Inside plans…

Development was by the Sungic Land Company Inc. See the condemnation info here.

The large two-story wood-frame Lone Hill Lifesaving Station was converted into the Fire Island Pines community center by the Fire Island Pines Property Owners Association. The building accommodated a medical facility, post office, auditorium, and library (Johnson 1983: 130). In the early 21 51 century, however, the building was demolished and replaced with a new structure serving the function of a community house.

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Frank Carrington owned the property for almost fifty years. In May of 1968 he began discussions with the Fire Island National Seashore for the sale of the property. For several months, Carrington and his lawyer negotiated the price and terms of the contract. The preservation of the house was a sticking point for Carrington, who wanted this to be a term of the sale. In a memo dated January 13, 1969, a National Park Service official involved in the negotiations stated: “One thing that may be a factor is the landowner’s desire to see his main house maintained as a MUSEUM. The house (circa 1910) he feels is an example of the type of living in the early days on Fire Island and as such should be retained” (Stewart 1969).

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The walkways led to a lifeguard stand to view the bay on one side and a landing for the ocean side.

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Later in 1969, Carrington deeded the property to the United States government for approximately $300,000. The preservation of the house did not become a term of the sale; however, Carrington retained the right to inhabit the portion containing the house for the remainder of his life. He also retained “right of ingress and egress to and from the Great South Bay and the Atlantic Ocean only over existing foot paths and/or boardwalks, including right of use of the docking facilities and/or boat storage,” as well as “an unimproved roadway which intersects Fire Island Boulevard at the northeast corner of Tract 2850 and terminates on the west line of Tract 2731 following a meandering course through the property … ” (Deed on file with Suffolk County Clerk 1969: Liber 6650, p.72).

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Frank Carrington died on July 3, 1975. A National Park Service Memorandum letter of July 25, 1975, from James W. Godbolt to Tom Coleman, superintendent of Fire Island National Seashore notes: “There are two residences on the property. One has been rented over many years to Mr. Thomas Bacon, 277 Park Avenue, New York, New York.” Carrington’s heirs were “two sisters, Mrs. Leighla Bates and Miss Gene Carrington. Mrs. Bates has been out to the beach house in the company of an estate lawyer. I understand disposition of the furnishings will take place soon” (Godbolt 1975).

The Carrington property has been part of the Fire Island National Seashore since 1969-1975. The property was inhabited from roughly 1976 through 1997 by a National Park Service Ranger, Bob Freda, and his family. The family lived in the Carrington Guest House from 1976 through 1980 and then moved to the main house, where they stayed from 1981 through 1997 (Karen Freda, pers. comm .). The Freda’s made no substantial changes to the interior or exterior of the buildings or the landscape of the property. The current asphalt shingle roof cladding on the main house, installed as part of a 1982-3 rehabilitation effort, replaced an earlier asphalt roof cladding. Bob Freda’s daughter, Karen, remembers that an additional staircase on the rear of the house and an additional section of boardwalk that surrounded the house were removed by the National Park Service during the Freda’s occupancy in an effort to conserve the dunes.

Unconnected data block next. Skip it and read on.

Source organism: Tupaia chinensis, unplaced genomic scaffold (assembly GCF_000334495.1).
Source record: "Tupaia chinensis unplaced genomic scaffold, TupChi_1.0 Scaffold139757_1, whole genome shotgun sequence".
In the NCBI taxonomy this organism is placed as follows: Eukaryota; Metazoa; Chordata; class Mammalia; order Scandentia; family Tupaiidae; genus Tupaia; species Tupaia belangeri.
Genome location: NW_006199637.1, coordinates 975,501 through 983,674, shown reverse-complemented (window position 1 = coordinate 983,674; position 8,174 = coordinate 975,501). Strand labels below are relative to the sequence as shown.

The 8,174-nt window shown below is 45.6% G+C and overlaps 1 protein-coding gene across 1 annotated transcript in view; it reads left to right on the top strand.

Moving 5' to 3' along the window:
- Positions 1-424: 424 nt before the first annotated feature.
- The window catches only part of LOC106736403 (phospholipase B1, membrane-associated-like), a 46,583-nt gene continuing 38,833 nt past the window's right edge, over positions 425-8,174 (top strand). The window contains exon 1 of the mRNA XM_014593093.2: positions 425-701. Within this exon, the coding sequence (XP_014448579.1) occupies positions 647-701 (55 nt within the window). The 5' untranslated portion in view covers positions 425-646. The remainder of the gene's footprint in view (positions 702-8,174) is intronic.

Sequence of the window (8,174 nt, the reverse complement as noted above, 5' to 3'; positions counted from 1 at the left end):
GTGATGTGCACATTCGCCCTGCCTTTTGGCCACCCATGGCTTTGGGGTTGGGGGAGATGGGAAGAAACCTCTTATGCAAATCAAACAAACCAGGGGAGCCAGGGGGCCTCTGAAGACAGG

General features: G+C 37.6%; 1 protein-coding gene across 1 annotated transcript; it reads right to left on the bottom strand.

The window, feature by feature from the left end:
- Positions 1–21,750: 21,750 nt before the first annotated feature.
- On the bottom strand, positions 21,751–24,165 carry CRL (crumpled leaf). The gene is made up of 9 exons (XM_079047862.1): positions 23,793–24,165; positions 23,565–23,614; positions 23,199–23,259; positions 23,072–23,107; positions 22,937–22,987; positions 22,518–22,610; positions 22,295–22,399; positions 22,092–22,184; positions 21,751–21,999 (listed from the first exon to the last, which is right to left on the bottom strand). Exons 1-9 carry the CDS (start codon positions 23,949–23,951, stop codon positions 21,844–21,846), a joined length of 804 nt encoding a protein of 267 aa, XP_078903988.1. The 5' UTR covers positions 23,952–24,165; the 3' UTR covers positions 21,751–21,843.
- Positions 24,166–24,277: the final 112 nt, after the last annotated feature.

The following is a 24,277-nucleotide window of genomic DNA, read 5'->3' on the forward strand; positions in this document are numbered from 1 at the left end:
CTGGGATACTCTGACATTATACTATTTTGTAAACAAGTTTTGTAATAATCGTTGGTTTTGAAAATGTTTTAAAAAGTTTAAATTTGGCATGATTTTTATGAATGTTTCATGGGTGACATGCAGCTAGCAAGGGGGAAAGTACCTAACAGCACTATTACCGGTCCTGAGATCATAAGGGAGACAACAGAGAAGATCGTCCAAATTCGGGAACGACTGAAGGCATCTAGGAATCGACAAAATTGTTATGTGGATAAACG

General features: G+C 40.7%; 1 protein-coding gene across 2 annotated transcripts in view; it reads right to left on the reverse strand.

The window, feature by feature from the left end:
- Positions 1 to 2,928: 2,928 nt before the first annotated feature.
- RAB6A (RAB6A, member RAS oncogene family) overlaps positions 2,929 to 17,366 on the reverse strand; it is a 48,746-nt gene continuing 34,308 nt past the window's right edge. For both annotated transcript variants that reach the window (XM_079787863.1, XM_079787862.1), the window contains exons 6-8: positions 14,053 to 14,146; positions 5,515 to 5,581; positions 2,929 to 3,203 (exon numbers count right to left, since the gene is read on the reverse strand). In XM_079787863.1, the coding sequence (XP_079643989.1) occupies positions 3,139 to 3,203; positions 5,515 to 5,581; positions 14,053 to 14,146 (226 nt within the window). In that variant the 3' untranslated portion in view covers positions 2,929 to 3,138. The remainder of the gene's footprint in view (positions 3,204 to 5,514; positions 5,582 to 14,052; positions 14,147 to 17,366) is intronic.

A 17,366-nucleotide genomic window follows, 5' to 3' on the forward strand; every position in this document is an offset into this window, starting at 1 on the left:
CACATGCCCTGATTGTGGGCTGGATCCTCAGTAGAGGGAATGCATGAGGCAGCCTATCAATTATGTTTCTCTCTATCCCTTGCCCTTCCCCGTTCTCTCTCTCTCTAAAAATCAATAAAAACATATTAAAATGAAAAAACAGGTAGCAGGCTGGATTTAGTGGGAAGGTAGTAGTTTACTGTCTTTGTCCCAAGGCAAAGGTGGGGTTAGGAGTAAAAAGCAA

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The Main House and the Guest House have been not been steadily inhabited or substantially repaired since the late 1990s. The structures are currently in need of repairs and have been stabilized and sealed in an attempt to prevent further deterioration. The historic integrity of both of the structures is relatively high, however. Few substantial changes have been made to the exteriors of the buildings since the mid-1940s and, therefore, they appear largely as they were during most of Carrington’s ownership.

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Cover art by artist and Pines resident John Laub. Throughout the 80’s & 90’s much discussion went on about the property. One suggestion in the 90’s was a tennis court seen above.


In 2010 with support fron FI Land Trust FINS received approval for special funding to rehabilitate two Carrington properties. The work started in 2012.



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Today now designated on the National register of Historic Places  in 2013 progress continues. Slowed by events like Superstorm Sandy and the Dune project it will continue. We continue with our talks with FINS about what will this be used for when done, but as we now look at Frank Carrington’s wishes of a Museum, we push forward in the hope that this historic landmark will house some of the history of both communities…

Copy taken from the National Register of Historic places report.

As of 2018 the progress is at a standstill due to the political climate. A recent visit shows just that…

The beauty remains… Photo’s by Frederick Hecker.